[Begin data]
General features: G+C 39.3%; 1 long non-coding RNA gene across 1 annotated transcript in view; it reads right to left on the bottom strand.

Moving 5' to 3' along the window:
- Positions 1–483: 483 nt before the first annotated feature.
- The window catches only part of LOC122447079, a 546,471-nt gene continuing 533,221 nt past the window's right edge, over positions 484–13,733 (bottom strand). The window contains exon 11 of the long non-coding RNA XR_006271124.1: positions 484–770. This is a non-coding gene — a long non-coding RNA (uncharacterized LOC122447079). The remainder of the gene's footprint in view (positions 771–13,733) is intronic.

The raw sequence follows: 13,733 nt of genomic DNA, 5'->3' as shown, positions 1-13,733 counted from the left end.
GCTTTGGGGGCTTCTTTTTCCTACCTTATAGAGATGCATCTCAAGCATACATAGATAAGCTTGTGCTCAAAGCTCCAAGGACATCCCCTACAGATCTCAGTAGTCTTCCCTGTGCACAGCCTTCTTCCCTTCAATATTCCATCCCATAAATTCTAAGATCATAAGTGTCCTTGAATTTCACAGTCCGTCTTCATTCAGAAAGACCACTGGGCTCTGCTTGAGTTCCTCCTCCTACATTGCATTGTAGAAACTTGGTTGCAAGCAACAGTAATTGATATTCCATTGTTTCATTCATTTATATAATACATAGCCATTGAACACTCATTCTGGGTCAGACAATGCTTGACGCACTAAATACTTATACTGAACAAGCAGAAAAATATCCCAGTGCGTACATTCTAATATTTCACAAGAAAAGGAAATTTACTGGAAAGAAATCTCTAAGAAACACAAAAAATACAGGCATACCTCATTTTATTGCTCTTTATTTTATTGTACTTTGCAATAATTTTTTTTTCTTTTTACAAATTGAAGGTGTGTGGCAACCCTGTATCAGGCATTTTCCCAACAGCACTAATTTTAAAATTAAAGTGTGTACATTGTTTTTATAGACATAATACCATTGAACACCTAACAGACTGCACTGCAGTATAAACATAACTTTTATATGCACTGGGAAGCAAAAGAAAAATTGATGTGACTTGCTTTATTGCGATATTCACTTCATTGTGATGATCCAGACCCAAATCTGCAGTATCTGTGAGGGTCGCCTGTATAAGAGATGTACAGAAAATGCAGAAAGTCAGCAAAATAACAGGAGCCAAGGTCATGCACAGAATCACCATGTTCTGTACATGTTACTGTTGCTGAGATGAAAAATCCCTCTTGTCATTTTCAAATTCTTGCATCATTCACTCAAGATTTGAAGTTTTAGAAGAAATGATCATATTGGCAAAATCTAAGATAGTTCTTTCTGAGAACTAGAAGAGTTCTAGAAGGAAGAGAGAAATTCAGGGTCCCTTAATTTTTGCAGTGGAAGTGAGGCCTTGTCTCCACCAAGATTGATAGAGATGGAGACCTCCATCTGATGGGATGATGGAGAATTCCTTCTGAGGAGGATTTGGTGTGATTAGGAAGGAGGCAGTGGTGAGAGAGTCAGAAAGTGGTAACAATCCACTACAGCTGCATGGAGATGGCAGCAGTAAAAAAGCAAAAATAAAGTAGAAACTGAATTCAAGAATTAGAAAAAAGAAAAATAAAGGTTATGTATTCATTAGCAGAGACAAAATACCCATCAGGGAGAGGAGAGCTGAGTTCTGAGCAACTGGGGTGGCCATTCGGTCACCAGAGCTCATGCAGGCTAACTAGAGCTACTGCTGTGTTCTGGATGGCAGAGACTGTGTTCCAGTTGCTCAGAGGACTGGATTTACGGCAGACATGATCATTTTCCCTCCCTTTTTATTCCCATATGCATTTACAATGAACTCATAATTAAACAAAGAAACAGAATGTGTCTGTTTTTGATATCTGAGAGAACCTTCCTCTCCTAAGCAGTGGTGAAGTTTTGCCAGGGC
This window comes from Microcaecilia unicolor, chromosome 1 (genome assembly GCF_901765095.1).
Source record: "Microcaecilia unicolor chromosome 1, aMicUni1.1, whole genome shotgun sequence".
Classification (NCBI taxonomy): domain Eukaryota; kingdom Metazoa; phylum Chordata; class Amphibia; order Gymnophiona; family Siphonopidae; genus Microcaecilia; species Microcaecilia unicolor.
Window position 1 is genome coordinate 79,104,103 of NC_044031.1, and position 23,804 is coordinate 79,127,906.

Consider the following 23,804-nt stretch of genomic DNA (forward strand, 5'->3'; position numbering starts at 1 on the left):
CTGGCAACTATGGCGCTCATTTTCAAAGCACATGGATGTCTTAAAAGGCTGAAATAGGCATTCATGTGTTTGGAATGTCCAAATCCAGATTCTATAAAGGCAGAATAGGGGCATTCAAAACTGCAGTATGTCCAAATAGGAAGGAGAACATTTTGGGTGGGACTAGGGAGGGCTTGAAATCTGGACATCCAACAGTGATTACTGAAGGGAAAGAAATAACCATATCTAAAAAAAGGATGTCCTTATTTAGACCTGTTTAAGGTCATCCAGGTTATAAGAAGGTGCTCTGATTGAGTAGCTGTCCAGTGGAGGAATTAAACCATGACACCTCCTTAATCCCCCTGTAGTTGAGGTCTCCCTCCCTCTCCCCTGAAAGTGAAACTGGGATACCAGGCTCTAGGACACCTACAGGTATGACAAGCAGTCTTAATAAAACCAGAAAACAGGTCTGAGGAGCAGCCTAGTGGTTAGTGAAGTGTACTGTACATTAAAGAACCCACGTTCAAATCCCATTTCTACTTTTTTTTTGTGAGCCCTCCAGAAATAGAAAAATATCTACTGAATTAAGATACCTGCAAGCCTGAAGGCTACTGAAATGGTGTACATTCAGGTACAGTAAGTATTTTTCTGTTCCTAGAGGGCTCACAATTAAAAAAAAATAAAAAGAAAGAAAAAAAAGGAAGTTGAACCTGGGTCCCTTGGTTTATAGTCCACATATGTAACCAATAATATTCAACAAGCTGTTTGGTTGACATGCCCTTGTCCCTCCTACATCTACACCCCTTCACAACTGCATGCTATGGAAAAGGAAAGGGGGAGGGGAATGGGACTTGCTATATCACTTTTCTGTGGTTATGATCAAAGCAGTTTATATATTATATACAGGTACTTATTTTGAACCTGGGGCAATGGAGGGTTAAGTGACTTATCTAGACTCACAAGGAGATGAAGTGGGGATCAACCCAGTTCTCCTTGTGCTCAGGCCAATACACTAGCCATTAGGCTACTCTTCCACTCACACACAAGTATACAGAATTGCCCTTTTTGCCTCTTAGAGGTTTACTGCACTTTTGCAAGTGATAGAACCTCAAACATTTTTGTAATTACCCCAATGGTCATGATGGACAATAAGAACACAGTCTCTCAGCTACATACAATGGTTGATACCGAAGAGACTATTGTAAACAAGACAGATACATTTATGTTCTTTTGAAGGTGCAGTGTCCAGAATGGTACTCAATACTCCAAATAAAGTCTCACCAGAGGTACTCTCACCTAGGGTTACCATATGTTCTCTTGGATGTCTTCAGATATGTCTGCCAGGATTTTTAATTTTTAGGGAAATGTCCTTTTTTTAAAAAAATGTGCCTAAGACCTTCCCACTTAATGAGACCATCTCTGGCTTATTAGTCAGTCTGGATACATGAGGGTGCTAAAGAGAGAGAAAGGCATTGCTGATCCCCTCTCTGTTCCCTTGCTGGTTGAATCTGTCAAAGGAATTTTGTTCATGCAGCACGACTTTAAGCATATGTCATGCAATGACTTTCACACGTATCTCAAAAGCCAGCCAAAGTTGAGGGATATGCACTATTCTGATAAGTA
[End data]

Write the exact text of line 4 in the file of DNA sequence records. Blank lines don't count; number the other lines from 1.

- The window catches only part of LOC122447079, a 546,471-nt gene continuing 533,221 nt past the window's right edge, over positions 484–13,733 (bottom strand). The window contains exon 11 of the long non-coding RNA XR_006271124.1: positions 484–770. This is a non-coding gene — a long non-coding RNA (uncharacterized LOC122447079). The remainder of the gene's footprint in view (positions 771–13,733) is intronic.